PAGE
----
Living in the Moment

Notice how often your attention is in the past or the future. 

  • Are you still replaying certain events that didn’t go as planned? 
  • Is your mind cluttered with the hundred things that you will or may have to do in the future?
  • Are you always trying to get somewhere other than where you are?

Most people are physically here, yet their mind is in the past or the future. 

I know because I used to waste a majority of my precious energy entangled in the past and agonizing about the future. This didn’t serve me well. Becoming more present is something I’ve been actively working on for the last 12 years. 

Most people struggle with being present. It’s common to spend time in our head criticizing the past and projecting into the future. This leaves many disconnected and perpetually exhausted. 

It doesn’t have to be this way.

Here’s the truth: You cannot change the past and the future can only be imagined as better or worse than the present. When you imagine the future as better, you look forward with hopeful anticipation. If you imagine something worse, it creates worry, anxiety, and stress. Both are illusions.

As humans, our mind is dominated by problems and anticipated conflict. It unconsciously loves to dwell on a situation mentally. This is normal. It will also drive you in frustrating, never-ending circles.

A problem by itself is not the problem.
The problem is how we look at the problem. 

A situation needs to be either dealt with or accepted. Why make it a problem? 

As a leader, I encourage you to practice seeing a challenging situation for what it is, not better or worse than it is. 

  • Resist the temptation to judge what you observe as good or bad.
  • Resist the temptation to relive past stories about what others did or failed to do.
  • Resist the temptation to jump too far into the future by envisioning scenarios that haven’t happened yet.

This isn’t easy. But it’s possible. 

Our problems can only be dealt with by one technique: Being Present.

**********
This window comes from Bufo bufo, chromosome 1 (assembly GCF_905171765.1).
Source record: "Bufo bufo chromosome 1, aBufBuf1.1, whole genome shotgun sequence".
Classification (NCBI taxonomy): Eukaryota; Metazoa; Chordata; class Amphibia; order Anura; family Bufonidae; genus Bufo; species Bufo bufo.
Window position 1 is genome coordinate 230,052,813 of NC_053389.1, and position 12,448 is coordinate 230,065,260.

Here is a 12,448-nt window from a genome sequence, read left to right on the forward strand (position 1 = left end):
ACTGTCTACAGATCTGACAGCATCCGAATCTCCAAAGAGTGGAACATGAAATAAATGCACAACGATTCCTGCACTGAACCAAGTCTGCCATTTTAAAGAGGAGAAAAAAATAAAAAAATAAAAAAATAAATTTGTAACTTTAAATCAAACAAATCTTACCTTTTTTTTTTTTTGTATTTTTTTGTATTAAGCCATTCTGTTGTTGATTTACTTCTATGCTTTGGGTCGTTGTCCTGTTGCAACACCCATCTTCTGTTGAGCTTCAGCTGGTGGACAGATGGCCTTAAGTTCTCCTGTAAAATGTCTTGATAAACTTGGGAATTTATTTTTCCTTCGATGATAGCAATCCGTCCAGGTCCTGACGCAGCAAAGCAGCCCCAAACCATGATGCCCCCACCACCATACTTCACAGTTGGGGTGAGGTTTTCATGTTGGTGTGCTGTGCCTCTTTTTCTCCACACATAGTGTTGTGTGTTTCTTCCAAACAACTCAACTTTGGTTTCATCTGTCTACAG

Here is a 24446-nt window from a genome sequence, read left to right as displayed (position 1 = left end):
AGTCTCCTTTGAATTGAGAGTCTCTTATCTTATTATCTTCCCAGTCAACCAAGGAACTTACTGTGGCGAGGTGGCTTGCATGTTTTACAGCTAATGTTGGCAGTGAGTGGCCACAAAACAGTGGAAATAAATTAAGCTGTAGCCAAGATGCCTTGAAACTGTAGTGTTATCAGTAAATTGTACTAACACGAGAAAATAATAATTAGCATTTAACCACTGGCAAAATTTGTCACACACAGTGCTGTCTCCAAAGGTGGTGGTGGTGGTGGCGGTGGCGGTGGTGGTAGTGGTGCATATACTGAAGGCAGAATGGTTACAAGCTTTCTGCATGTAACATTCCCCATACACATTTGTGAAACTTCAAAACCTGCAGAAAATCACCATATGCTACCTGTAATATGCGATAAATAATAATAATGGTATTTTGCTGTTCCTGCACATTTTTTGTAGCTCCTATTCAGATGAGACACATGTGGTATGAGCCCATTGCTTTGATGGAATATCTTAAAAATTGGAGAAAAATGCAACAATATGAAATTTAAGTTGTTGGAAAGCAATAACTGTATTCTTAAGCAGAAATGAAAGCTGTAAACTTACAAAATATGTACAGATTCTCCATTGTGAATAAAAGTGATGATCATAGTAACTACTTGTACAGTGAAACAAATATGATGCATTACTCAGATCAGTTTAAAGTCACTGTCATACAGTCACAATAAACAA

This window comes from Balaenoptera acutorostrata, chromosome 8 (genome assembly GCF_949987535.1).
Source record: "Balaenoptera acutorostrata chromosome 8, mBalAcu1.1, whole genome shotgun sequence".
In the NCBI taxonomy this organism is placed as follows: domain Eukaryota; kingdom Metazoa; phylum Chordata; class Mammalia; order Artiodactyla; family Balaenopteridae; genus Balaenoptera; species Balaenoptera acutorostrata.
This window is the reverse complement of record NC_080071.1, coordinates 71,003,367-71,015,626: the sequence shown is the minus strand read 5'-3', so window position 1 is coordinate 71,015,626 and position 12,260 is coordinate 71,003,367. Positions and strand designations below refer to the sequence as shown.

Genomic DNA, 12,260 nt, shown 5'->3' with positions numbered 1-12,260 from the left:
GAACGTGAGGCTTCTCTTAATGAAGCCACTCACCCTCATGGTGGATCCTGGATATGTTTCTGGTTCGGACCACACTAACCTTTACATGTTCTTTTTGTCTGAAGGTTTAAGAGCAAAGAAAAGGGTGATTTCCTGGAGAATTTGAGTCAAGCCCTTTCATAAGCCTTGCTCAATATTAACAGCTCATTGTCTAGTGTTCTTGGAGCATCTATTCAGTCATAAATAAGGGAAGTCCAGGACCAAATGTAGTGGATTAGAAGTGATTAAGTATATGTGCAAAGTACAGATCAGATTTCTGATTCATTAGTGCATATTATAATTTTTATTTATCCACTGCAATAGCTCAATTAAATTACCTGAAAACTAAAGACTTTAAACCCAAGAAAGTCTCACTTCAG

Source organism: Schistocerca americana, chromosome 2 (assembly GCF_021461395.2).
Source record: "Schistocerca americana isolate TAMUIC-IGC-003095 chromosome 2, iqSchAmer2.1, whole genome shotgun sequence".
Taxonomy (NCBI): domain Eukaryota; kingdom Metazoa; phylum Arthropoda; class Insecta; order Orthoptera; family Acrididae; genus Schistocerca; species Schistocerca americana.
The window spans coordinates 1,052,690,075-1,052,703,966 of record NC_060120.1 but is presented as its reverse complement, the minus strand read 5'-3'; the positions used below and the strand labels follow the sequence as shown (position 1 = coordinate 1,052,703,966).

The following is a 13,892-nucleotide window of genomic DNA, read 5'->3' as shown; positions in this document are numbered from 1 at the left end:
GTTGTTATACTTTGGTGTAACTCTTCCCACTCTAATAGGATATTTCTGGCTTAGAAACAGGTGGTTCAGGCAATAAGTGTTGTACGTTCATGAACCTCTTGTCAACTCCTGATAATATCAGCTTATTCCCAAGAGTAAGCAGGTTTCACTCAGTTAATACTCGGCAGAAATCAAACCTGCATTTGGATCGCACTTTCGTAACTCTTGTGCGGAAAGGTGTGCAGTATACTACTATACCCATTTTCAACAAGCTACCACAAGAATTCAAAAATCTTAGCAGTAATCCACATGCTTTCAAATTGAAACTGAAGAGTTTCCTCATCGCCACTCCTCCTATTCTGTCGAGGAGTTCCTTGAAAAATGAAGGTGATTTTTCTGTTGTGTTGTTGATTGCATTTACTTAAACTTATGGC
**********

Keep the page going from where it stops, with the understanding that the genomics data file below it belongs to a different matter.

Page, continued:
Living in the present requires a strong awareness muscle. It requires intense presence, especially when certain situations trigger a strong emotional charge, such as when your self-image is threatened or when you fear something could potentially go wrong. In those instances, the tendency is to become “unconscious.” Emotion takes over and the human reaction is to justify, attack, or defend which causes further energy loss.

Most problems are entirely in the mind. Sure, there are external forces at work: a stressful job, personal demands, daily distractions, etc. But it’s how our mind handles those external forces that is the problem.

No matter how out-of-control your day is or how stressful your job or life becomes, the act of being present will change your life, and it’s incredibly simple. Here’s the cool part: 

The moment you realize that you are not present, you can become present. 

If this is something you want to work on then I would like to share with you the simple framework I have adopted that has changed my life and helped me be more present.

Tune into this week’s episode of the Getting Results podcastE68: Becoming More Present–A Simple Framework for Daily Life. In this episode, I outline an easy to implement framework to help you honor and live in the present moment. Perhaps there are a few golden nuggets you can adopt.

Check it out: It’s available on Apple Podcasts, Google Podcast, Spotify, and others.